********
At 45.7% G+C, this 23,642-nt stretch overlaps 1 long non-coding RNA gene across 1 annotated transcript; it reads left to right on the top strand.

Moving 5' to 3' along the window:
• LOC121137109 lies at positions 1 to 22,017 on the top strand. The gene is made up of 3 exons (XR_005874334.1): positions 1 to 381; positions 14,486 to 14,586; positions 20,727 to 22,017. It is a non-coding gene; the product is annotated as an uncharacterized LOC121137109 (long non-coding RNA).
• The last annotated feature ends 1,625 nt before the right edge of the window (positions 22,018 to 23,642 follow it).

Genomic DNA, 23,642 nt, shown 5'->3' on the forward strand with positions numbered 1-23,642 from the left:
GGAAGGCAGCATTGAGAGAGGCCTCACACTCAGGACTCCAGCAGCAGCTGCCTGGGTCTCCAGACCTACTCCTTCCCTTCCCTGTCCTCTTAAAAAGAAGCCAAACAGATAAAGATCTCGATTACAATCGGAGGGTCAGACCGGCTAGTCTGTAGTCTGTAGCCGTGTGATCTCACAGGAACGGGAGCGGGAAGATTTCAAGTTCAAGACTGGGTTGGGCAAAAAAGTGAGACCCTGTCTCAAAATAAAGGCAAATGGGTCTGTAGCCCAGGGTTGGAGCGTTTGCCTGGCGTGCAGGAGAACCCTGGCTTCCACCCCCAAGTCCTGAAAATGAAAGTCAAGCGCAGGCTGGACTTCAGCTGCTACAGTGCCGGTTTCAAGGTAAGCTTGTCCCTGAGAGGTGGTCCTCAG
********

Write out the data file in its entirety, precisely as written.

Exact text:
At 45.7% G+C, this 23,642-nt stretch overlaps 1 long non-coding RNA gene across 1 annotated transcript; it reads left to right on the top strand.

Moving 5' to 3' along the window:
• LOC121137109 lies at positions 1 to 22,017 on the top strand. The gene is made up of 3 exons (XR_005874334.1): positions 1 to 381; positions 14,486 to 14,586; positions 20,727 to 22,017. It is a non-coding gene; the product is annotated as an uncharacterized LOC121137109 (long non-coding RNA).
• The last annotated feature ends 1,625 nt before the right edge of the window (positions 22,018 to 23,642 follow it).

Genomic DNA, 23,642 nt, shown 5'->3' on the forward strand with positions numbered 1-23,642 from the left:
GGAAGGCAGCATTGAGAGAGGCCTCACACTCAGGACTCCAGCAGCAGCTGCCTGGGTCTCCAGACCTACTCCTTCCCTTCCCTGTCCTCTTAAAAAGAAGCCAAACAGATAAAGATCTCGATTACAATCGGAGGGTCAGACCGGCTAGTCTGTAGTCTGTAGCCGTGTGATCTCACAGGAACGGGAGCGGGAAGATTTCAAGTTCAAGACTGGGTTGGGCAAAAAAGTGAGACCCTGTCTCAAAATAAAGGCAAATGGGTCTGTAGCCCAGGGTTGGAGCGTTTGCCTGGCGTGCAGGAGAACCCTGGCTTCCACCCCCAAGTCCTGAAAATGAAAGTCAAGCGCAGGCTGGACTTCAGCTGCTACAGTGCCGGTTTCAAGGTAAGCTTGTCCCTGAGAGGTGGTCCTCAG